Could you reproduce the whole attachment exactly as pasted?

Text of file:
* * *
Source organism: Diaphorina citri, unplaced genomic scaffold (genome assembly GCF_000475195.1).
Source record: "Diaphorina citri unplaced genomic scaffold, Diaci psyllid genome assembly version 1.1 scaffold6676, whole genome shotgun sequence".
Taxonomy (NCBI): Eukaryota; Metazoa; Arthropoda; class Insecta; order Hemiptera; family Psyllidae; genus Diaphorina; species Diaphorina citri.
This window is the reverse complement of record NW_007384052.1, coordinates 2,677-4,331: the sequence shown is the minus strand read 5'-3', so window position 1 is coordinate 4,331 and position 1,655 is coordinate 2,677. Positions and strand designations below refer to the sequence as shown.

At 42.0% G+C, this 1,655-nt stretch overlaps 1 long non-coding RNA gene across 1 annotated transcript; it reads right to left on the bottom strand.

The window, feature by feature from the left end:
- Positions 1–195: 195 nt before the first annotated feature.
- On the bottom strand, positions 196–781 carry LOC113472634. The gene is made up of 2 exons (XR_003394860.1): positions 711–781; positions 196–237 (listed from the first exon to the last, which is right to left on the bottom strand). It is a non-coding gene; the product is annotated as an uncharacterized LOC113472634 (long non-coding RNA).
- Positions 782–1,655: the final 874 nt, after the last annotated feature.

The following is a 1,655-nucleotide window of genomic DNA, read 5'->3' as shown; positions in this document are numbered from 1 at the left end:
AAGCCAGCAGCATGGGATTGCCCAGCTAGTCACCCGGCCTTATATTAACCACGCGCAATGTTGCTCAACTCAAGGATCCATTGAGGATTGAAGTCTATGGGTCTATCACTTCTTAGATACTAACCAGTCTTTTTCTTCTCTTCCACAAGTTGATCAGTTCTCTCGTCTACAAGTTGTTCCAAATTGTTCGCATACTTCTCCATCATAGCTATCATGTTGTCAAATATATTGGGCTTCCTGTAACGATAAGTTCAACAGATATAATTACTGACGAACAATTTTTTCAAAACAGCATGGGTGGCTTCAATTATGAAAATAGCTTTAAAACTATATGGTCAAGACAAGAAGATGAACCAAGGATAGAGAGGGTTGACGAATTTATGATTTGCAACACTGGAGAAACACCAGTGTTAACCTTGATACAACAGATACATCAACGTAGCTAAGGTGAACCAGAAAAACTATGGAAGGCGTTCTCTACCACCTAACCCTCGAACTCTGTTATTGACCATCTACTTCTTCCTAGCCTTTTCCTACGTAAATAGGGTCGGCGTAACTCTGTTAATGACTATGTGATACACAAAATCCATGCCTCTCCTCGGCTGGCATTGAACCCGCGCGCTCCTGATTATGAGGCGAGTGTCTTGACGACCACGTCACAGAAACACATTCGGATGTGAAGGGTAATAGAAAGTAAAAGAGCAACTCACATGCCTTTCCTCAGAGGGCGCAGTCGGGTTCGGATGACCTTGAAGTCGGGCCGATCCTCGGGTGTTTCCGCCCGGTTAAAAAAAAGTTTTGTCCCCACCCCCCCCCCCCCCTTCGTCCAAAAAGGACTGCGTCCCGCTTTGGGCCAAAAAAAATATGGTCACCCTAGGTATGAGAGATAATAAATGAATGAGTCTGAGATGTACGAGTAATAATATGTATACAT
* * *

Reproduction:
Source organism: Diaphorina citri, unplaced genomic scaffold (genome assembly GCF_000475195.1).
Source record: "Diaphorina citri unplaced genomic scaffold, Diaci psyllid genome assembly version 1.1 scaffold6676, whole genome shotgun sequence".
Taxonomy (NCBI): Eukaryota; Metazoa; Arthropoda; class Insecta; order Hemiptera; family Psyllidae; genus Diaphorina; species Diaphorina citri.
This window is the reverse complement of record NW_007384052.1, coordinates 2,677-4,331: the sequence shown is the minus strand read 5'-3', so window position 1 is coordinate 4,331 and position 1,655 is coordinate 2,677. Positions and strand designations below refer to the sequence as shown.

At 42.0% G+C, this 1,655-nt stretch overlaps 1 long non-coding RNA gene across 1 annotated transcript; it reads right to left on the bottom strand.

The window, feature by feature from the left end:
- Positions 1–195: 195 nt before the first annotated feature.
- On the bottom strand, positions 196–781 carry LOC113472634. The gene is made up of 2 exons (XR_003394860.1): positions 711–781; positions 196–237 (listed from the first exon to the last, which is right to left on the bottom strand). It is a non-coding gene; the product is annotated as an uncharacterized LOC113472634 (long non-coding RNA).
- Positions 782–1,655: the final 874 nt, after the last annotated feature.

The following is a 1,655-nucleotide window of genomic DNA, read 5'->3' as shown; positions in this document are numbered from 1 at the left end:
AAGCCAGCAGCATGGGATTGCCCAGCTAGTCACCCGGCCTTATATTAACCACGCGCAATGTTGCTCAACTCAAGGATCCATTGAGGATTGAAGTCTATGGGTCTATCACTTCTTAGATACTAACCAGTCTTTTTCTTCTCTTCCACAAGTTGATCAGTTCTCTCGTCTACAAGTTGTTCCAAATTGTTCGCATACTTCTCCATCATAGCTATCATGTTGTCAAATATATTGGGCTTCCTGTAACGATAAGTTCAACAGATATAATTACTGACGAACAATTTTTTCAAAACAGCATGGGTGGCTTCAATTATGAAAATAGCTTTAAAACTATATGGTCAAGACAAGAAGATGAACCAAGGATAGAGAGGGTTGACGAATTTATGATTTGCAACACTGGAGAAACACCAGTGTTAACCTTGATACAACAGATACATCAACGTAGCTAAGGTGAACCAGAAAAACTATGGAAGGCGTTCTCTACCACCTAACCCTCGAACTCTGTTATTGACCATCTACTTCTTCCTAGCCTTTTCCTACGTAAATAGGGTCGGCGTAACTCTGTTAATGACTATGTGATACACAAAATCCATGCCTCTCCTCGGCTGGCATTGAACCCGCGCGCTCCTGATTATGAGGCGAGTGTCTTGACGACCACGTCACAGAAACACATTCGGATGTGAAGGGTAATAGAAAGTAAAAGAGCAACTCACATGCCTTTCCTCAGAGGGCGCAGTCGGGTTCGGATGACCTTGAAGTCGGGCCGATCCTCGGGTGTTTCCGCCCGGTTAAAAAAAAGTTTTGTCCCCACCCCCCCCCCCCCCTTCGTCCAAAAAGGACTGCGTCCCGCTTTGGGCCAAAAAAAATATGGTCACCCTAGGTATGAGAGATAATAAATGAATGAGTCTGAGATGTACGAGTAATAATATGTATACAT